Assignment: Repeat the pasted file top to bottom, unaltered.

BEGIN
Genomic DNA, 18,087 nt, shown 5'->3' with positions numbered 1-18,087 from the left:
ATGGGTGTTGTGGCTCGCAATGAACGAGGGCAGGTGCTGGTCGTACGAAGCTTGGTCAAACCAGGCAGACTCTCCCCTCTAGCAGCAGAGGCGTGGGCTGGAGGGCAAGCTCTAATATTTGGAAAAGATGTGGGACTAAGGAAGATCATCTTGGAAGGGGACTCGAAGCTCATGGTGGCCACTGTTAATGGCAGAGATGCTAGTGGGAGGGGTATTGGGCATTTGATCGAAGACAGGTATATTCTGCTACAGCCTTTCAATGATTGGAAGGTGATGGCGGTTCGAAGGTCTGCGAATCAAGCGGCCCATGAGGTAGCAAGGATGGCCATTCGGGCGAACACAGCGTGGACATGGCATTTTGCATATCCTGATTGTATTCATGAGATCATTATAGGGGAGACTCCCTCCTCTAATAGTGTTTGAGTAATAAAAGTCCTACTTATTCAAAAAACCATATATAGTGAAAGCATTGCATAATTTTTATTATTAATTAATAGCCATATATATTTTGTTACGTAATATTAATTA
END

Genomic DNA, 18,087 nt, shown 5'->3' with positions numbered 1-18,087 from the left:
ATGGGTGTTGTGGCTCGCAATGAACGAGGGCAGGTGCTGGTCGTACGAAGCTTGGTCAAACCAGGCAGACTCTCCCCTCTAGCAGCAGAGGCGTGGGCTGGAGGGCAAGCTCTAATATTTGGAAAAGATGTGGGACTAAGGAAGATCATCTTGGAAGGGGACTCGAAGCTCATGGTGGCCACTGTTAATGGCAGAGATGCTAGTGGGAGGGGTATTGGGCATTTGATCGAAGACAGGTATATTCTGCTACAGCCTTTCAATGATTGGAAGGTGATGGCGGTTCGAAGGTCTGCGAATCAAGCGGCCCATGAGGTAGCAAGGATGGCCATTCGGGCGAACACAGCGTGGACATGGCATTTTGCATATCCTGATTGTATTCATGAGATCATTATAGGGGAGACTCCCTCCTCTAATAGTGTTTGAGTAATAAAAGTCCTACTTATTCAAAAAACCATATATAGTGAAAGCATTGCATAATTTTTATTATTAATTAATAGCCATATATATTTTGTTACGTAATATTAATTA